Comparison: Yokogawa EJA530E vs LEEG DMP305X-TST-H

Today we have a pair of low-cost pressure transmitter to review. Let’s find out the pros and cons of the EJA530E from Yokogawa and the DMP305X-TST-H from LEEG Instruments! Both devices have tons of possibilities in the industry focus of each company.

Disclaimer: This product review examines only features, not performance. If you’ve used this device, feel free to share your experience in the comments.


These pressure transmitter come from Asian companies, in a weird coincidence. I realized that while doing the LEEG review. I explained in the EJA530E review why I chose that device, but when I searched for a similar product to compare, I found LEEG.

In general, both devices have a similar design, but we have a few small differences. For instance, Yokogawa’s device has a rounder shape, but LEEG’s looks nicer. With them side by side, the Yokogawa looks more robust than the LEEG, but each comes in many housing materials, so don’t base your opinion on looks.

You can get local displays on both devices as well as local setup, but we’ll get to that in a bit.


The EJA530E pressure transmitter has an optional screen that displays up to three process variables. It also depicts your range as a bar graph, which can make it easier to understand the percent of the device’s range.

And yes, you can set it up in the field. However, the process is a little unusual. The local parameter setting (LPS) requires you to open the housing to access the push button, then open the external adjustment screw cover using a flat-head screwdriver.

You can select nine options using the push button, and you use the screwdriver to turn the screw for more selections. Yeah, not really user-friendly. Why not add two more push buttons and make it easier and faster?

Now, the crew from LEEG kept the interface simple! The DMP305X-TST-H has a simple display with no graphics, as far as I could tell. I couldn’t find much about it in the technical docs. On the upside, the device has three push buttons on the screen and also below the identification plate on top of the device. You hardly need the documentation to navigate the menu, and you certainly don’t need a screwdriver! This round to LEEG!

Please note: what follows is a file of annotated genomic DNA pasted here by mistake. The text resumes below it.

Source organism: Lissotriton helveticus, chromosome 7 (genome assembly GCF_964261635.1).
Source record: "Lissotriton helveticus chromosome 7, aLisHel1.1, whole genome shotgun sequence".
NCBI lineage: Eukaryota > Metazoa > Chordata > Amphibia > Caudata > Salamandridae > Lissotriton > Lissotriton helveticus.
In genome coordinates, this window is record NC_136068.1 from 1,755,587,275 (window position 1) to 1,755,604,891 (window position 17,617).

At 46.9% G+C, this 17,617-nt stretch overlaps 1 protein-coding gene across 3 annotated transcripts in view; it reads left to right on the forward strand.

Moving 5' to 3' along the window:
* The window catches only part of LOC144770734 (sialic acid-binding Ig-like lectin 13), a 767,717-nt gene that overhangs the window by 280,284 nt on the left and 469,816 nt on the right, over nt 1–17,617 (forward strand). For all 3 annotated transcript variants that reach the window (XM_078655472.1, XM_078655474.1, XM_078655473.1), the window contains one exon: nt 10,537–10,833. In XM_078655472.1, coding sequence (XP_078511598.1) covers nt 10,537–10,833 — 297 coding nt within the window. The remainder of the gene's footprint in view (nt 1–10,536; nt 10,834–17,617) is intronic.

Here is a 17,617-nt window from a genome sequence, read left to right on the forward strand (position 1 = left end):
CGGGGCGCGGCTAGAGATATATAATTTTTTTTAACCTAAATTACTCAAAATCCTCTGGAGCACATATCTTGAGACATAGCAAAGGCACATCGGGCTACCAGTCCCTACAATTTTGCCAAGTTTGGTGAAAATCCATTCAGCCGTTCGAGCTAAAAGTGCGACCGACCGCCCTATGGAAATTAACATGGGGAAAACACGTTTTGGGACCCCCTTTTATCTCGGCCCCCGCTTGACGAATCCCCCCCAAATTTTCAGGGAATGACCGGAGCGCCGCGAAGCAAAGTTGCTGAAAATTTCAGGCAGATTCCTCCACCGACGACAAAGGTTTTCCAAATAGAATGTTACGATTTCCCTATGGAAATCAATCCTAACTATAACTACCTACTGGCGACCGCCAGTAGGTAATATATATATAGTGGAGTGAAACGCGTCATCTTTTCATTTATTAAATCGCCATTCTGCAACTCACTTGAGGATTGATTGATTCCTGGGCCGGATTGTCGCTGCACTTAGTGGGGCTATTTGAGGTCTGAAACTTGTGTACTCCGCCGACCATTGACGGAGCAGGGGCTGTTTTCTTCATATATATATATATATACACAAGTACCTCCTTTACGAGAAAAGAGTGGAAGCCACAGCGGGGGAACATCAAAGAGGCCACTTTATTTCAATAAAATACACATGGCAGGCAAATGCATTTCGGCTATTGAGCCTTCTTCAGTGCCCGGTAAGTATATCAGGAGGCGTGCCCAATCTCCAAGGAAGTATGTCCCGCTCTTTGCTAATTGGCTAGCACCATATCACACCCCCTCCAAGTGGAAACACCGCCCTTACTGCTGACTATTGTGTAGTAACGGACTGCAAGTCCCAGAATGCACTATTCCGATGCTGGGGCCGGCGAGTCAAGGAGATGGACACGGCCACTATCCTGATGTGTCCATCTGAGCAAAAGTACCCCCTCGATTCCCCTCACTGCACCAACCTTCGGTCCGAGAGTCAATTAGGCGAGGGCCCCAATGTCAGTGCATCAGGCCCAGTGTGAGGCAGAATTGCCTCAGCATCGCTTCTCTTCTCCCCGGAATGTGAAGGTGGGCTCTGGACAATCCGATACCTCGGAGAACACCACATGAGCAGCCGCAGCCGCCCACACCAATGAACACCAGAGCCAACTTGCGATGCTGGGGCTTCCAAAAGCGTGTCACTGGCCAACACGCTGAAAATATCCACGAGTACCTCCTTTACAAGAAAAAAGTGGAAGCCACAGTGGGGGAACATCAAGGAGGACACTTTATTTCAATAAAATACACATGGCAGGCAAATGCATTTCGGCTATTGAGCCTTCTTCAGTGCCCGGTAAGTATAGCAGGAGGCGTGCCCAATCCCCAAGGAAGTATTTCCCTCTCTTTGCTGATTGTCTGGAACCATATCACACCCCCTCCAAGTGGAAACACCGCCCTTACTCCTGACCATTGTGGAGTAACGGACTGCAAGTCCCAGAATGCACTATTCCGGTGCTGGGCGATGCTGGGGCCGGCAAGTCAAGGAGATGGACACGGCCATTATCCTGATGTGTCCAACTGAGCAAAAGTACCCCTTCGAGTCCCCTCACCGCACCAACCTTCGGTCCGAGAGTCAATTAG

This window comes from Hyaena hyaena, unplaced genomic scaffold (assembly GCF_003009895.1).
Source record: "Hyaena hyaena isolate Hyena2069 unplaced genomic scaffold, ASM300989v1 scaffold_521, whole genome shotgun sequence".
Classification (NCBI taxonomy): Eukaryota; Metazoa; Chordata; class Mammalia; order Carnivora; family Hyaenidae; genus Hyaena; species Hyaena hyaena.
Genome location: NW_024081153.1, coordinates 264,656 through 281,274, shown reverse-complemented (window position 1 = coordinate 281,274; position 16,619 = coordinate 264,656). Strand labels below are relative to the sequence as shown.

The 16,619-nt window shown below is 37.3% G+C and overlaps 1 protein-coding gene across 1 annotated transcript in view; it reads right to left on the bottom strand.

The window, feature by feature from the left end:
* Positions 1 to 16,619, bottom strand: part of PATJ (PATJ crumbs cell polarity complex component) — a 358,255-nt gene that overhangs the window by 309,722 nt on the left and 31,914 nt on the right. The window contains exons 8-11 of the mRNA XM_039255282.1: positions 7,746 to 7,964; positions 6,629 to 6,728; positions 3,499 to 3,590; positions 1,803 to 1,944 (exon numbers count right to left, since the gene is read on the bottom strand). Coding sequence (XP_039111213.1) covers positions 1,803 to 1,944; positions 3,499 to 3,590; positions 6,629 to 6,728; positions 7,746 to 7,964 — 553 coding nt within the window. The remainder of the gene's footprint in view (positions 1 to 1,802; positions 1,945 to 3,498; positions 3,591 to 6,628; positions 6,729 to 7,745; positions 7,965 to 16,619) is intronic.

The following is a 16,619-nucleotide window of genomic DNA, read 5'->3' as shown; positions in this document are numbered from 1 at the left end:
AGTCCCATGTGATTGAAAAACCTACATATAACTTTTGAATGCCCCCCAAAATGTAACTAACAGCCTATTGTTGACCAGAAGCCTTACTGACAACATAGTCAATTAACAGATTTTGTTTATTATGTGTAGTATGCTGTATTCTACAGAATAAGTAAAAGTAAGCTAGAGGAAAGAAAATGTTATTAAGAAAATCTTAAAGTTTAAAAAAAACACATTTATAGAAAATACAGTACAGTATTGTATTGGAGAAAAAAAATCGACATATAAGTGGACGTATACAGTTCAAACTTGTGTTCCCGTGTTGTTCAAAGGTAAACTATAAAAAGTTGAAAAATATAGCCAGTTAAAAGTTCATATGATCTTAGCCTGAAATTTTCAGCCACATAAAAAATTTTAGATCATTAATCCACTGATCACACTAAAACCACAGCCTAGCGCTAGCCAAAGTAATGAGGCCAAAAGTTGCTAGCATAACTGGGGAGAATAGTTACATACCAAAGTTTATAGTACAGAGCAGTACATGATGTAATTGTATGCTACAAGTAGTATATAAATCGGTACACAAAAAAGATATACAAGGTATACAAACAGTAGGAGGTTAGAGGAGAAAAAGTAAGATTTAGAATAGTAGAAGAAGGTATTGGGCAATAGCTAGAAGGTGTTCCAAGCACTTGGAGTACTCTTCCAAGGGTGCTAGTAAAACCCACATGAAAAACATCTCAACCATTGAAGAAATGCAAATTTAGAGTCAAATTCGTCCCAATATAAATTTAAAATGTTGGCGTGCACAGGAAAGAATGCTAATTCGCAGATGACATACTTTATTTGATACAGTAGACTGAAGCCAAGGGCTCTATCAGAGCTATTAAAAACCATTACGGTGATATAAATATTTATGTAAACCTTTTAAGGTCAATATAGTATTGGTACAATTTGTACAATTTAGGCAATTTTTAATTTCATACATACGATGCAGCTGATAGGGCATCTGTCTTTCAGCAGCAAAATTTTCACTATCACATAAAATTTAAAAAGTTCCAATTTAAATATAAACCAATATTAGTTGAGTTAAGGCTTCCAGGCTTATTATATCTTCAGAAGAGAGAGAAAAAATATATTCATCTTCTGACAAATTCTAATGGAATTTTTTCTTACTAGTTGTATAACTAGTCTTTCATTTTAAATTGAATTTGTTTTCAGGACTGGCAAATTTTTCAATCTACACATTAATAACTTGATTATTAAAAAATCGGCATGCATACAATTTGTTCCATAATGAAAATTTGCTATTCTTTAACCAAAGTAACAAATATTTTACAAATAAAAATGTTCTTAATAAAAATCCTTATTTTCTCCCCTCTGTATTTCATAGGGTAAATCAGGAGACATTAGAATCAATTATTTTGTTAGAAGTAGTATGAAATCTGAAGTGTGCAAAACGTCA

Yokogawa and LEED pressure transmitter
Courtesy of Yokogawa and LEEG


I keep talking about flexibility with these things, but they really do offer various options for range and still provide reasonable accuracy, rangeability, and repeatability.

Yokogawa – by the way, Yokogawa’s Twitter rep is very nice – created an easy way to understand the options. You have four types of sensor capsules, and each has a different measuring range. Capsule A goes from 14.5 to 29 pounds per square inch, B to 290, C to 1450, and D to 7200. Beyond that, options A, B, and C offer a rangeability of 20 to 1, and D has 10 to 1. It provides a range of process connections too, such as PMC, Tri-clamp, and others.

LEEG offers six range options from -6 kilopascals (kPa) up to 25 megapascals (MPa). For example, you can select a range from -100 kPa to 1 MPa, with an overload limit of 25 MPa, or -0.1 MPa to 10 MPa, with a limit of 25 MPa. It comes with plenty of process connections as well, but we have enough alphabet soup already. You can check those out on the website or the manual.


These basic pressure transmitter have enough accuracy for most standard processes. The EJA530E has an accuracy of +-.055 percent and a stability of +0.1 percent per 10 years!

The DMP305X-TST-H has a standard accuracy of +-.075 percent upper range limit (URL) or an optional accuracy of +-.055 percent. On the downside, it only has +-0.2 percent URL per year for stability. While not critical, this point does put the EJA530E at an advantage.


Although you can deploy these devices in various applications, the protocols might limit you a bit.

Yokogawa’s developers bring all the know-how from their control systems to their instruments, so you can get analog+Brain, low-power device+HART, PROFIBUS PA, and a few others.

The DMP305X-TST-H only offers analog and HART. Furthermore, it doesn’t offer a low-power option. The analog needs from 10.5 to 55 volts, and the HART version needs 16.5 to 55.

Information and documentation

Yokogawa has a good site, with a responsive version for tablet and phones. You can find information much more easily than on competitor sites – Siemens, Endress+Hauser, looking at y’all! You can locate both the documents and the info you want from them quickly.

Considering the industry standard, I had low expectations for LEEG’s site, but it surprised me in a good way. Although simple, it makes it easy to find devices. It also responds well to phone and tablet, a tiny miracle in the automation world.

Websites of pressure transmitter
Courtesy of Yokogawa and LEEG

Fancy Features

Not much to say here, but the EJA530E has an active sensor using DPharp technology, meaning you have constant communication between the sensor and the transmitter. If a problem cuts off the sensor, the pressure transmitter will know instantly! It also has Safety Integrity Levels (SIL) 2 and 3.


If you need digital protocols or have to have that fancy sensor tech, go with the Yokogawa device. Otherwise, you can scale out both devices to see how they’d perform using your process requirements. You might be surprised.

Table of Comparison

pressure transmitter vs

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